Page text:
View from the choir

I am a Catholic layperson and Secular Franciscan with a sense of humor. After years in the back pew watching, I have moved into the choir. It's nice to see faces instead of the backs of heads. But I still maintain God has a sense of humor - and that we are created in God's image.

Saturday, May 14, 2016

Hi again

I used to be really active on this blog. Closed it to the public 5 years ago - and went to a different one where my identity was less obvious (as a teacher, have to be careful) . Thinking of bringing this one back, though.

Friday, September 02, 2011

a test

This is a test

Thursday, August 18, 2011

Good bye

Per the advice of my principal, this blog is closing down. Thanks to everyone who has read it over the years!

Wednesday, August 17, 2011


The Ramones on ukulele. Amazing.

Ismene lives?

Years ago I taught the play Antigone by Sophocles. One of the characters is Ismene, the sister of Antigone. Ismene at first refused to join Antigone in breaking the law, but she was later willing to die with Antigone, who had been sentenced to death. Antigone rejected her offer, and Ismene was spared. We never learn in the play what ultimately happened to Ismene.

There is mention by a later Greek writer that she was murdered, but there are no other mentions of this in other myths and stories from that time.

So what happened to Ismene?She lingered in the back of my mind long after I left that school and no longer taught the play. I felt bad for her. She was not a bad person. I could understand the choices she made. I thought that she was unfairly overshadowed by her more dramatic sister. And I thought Antigone treated her shabbily when Ismene loyally and bravely offered to die with her. I also wondered about how the tragic curse on Oedipus' family would ultimately affect her.

About a decade ago, I actually got an idea for a play focusing on what became of her in the years after the events in Antigone. I even gathered a few notes and scribbled a few lines of dialogue.

Then life intervened.

In the form of other plays.

I began teaching at a school where I wrote all the school plays and dramatic performances. Stone Soup. Robin Hood. The Sick King. Two collections of skits. A draft of a play about the Erie Canal.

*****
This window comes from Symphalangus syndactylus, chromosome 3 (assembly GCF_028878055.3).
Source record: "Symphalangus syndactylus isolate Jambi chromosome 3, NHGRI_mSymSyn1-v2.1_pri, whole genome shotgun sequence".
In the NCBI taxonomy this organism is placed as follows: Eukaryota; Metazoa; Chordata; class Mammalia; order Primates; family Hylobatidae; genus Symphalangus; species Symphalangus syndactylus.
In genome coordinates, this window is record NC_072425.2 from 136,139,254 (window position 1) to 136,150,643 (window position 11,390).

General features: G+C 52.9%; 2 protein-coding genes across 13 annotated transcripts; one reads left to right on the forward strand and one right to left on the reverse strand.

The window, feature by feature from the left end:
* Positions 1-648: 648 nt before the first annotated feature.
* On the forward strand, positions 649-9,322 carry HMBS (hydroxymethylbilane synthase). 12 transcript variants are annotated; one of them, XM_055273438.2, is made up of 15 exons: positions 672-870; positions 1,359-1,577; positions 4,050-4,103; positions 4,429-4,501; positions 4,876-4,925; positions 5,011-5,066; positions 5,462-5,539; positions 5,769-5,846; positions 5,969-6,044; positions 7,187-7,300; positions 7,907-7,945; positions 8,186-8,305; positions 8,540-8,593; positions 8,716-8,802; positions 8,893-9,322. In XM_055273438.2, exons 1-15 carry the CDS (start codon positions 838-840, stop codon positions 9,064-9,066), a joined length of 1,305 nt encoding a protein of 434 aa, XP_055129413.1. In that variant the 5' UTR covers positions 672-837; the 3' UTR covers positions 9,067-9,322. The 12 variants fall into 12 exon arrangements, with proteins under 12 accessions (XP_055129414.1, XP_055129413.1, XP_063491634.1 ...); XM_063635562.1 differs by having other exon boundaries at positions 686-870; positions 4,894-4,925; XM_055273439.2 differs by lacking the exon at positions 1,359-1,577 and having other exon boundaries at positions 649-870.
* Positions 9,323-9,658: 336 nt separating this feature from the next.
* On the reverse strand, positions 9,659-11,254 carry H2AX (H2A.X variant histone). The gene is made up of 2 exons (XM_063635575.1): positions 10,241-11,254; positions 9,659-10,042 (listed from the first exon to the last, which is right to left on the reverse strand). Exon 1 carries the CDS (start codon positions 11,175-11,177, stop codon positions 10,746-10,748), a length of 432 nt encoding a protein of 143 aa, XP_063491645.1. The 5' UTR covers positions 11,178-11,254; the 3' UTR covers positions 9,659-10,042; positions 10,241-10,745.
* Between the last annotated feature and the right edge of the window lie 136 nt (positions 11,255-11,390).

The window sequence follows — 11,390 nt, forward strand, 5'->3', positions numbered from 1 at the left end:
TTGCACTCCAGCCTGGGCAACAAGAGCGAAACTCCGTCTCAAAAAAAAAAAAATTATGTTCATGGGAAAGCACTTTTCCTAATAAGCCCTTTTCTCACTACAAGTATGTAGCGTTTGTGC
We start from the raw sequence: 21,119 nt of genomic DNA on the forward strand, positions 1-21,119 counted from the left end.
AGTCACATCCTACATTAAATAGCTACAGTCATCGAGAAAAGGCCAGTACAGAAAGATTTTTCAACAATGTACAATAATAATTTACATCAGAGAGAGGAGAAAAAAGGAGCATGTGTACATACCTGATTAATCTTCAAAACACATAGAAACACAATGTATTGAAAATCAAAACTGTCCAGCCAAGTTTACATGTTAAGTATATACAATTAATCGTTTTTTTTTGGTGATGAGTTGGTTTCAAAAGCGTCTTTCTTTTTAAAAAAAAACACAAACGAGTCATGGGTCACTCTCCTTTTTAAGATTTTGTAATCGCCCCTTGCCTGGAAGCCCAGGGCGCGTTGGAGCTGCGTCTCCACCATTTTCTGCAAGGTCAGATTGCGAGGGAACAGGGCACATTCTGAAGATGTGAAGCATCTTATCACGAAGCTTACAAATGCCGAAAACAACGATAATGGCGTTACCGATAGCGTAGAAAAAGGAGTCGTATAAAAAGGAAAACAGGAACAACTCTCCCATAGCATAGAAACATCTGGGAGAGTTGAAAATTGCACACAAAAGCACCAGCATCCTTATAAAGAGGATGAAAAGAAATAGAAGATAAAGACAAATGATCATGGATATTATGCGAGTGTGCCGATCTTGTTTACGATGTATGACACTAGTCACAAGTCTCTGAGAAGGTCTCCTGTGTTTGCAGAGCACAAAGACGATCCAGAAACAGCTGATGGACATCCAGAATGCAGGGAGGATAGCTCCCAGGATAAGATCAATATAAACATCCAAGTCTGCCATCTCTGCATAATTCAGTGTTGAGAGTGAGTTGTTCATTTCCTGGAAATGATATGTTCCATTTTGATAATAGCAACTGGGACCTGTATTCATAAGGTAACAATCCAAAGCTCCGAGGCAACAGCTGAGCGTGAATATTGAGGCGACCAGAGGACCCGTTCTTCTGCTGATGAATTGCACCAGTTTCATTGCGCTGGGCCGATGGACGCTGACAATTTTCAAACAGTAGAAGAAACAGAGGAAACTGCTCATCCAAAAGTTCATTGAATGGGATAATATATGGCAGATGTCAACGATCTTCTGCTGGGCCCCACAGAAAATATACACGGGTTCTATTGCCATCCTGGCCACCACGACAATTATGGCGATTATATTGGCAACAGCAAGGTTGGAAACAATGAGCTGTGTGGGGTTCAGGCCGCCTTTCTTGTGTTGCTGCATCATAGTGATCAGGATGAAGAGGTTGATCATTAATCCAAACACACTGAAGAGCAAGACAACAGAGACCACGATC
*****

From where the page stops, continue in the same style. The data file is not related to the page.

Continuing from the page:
No Ismene.

While cleaning a filing cabinet this summer I stumbled across some of my Ismene notes. And this past week at my new school I discovered I was going to be teaching Antigone again after nearly 25 years.

The thought hit me: Maybe its time to finish that play.

Ismene may just get her chance to take center stage!

Tuesday, August 16, 2011

Working with a smile

At my new school, we are in the process of doing curriculum mapping.

What that means is basically planning out the entire year - all the major works and projects - listing the class content for each course, the skills we plan to help the students develop, and how we will assess their work. This will help all the teachers teaching the same courses to be consistent. It also helps us to better coordinate the Regents-level (i.e. regular)classes with the Honors and AP ones. In previous years, two teachers could be teaching the same class, but cover different literary works, give different assignments, and required different workloads. And because all the teachers are mapping together this summer, it helps up to plan better what material and skills will be covered at the different grade levels, and to build on what the students have had in previous years.

It sounds reasonable and logical to do this, but in many schools this sort of joint planning and cooperation is not the rule. My new school is committed to seeking ways to provide our students with better educations. Awesome.